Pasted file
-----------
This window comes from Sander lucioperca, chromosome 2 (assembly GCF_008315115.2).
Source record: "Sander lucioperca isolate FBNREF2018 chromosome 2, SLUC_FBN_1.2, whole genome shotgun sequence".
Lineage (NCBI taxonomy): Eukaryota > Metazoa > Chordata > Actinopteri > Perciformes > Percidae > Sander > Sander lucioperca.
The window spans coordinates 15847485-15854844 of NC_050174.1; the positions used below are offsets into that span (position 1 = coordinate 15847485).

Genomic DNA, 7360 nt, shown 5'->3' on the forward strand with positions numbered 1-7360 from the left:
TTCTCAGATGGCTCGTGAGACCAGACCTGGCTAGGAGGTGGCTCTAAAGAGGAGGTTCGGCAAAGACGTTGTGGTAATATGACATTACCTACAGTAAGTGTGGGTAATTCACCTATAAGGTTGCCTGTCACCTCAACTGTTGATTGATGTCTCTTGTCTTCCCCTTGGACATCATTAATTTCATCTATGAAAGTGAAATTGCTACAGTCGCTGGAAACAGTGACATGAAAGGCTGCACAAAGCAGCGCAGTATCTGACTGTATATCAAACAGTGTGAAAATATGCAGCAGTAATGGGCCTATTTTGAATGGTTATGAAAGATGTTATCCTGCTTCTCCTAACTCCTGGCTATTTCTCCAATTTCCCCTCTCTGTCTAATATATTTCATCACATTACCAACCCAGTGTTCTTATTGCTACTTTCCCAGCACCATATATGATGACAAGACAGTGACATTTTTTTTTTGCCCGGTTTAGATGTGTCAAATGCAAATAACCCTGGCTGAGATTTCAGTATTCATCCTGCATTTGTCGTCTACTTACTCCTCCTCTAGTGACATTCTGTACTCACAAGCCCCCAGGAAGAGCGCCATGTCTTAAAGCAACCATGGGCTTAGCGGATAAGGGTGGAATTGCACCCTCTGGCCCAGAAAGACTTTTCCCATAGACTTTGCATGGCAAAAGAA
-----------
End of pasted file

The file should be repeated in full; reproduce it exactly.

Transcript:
This window comes from Sander lucioperca, chromosome 2 (assembly GCF_008315115.2).
Source record: "Sander lucioperca isolate FBNREF2018 chromosome 2, SLUC_FBN_1.2, whole genome shotgun sequence".
Lineage (NCBI taxonomy): Eukaryota > Metazoa > Chordata > Actinopteri > Perciformes > Percidae > Sander > Sander lucioperca.
The window spans coordinates 15847485-15854844 of NC_050174.1; the positions used below are offsets into that span (position 1 = coordinate 15847485).

Genomic DNA, 7360 nt, shown 5'->3' on the forward strand with positions numbered 1-7360 from the left:
TTCTCAGATGGCTCGTGAGACCAGACCTGGCTAGGAGGTGGCTCTAAAGAGGAGGTTCGGCAAAGACGTTGTGGTAATATGACATTACCTACAGTAAGTGTGGGTAATTCACCTATAAGGTTGCCTGTCACCTCAACTGTTGATTGATGTCTCTTGTCTTCCCCTTGGACATCATTAATTTCATCTATGAAAGTGAAATTGCTACAGTCGCTGGAAACAGTGACATGAAAGGCTGCACAAAGCAGCGCAGTATCTGACTGTATATCAAACAGTGTGAAAATATGCAGCAGTAATGGGCCTATTTTGAATGGTTATGAAAGATGTTATCCTGCTTCTCCTAACTCCTGGCTATTTCTCCAATTTCCCCTCTCTGTCTAATATATTTCATCACATTACCAACCCAGTGTTCTTATTGCTACTTTCCCAGCACCATATATGATGACAAGACAGTGACATTTTTTTTTTGCCCGGTTTAGATGTGTCAAATGCAAATAACCCTGGCTGAGATTTCAGTATTCATCCTGCATTTGTCGTCTACTTACTCCTCCTCTAGTGACATTCTGTACTCACAAGCCCCCAGGAAGAGCGCCATGTCTTAAAGCAACCATGGGCTTAGCGGATAAGGGTGGAATTGCACCCTCTGGCCCAGAAAGACTTTTCCCATAGACTTTGCATGGCAAAAGAA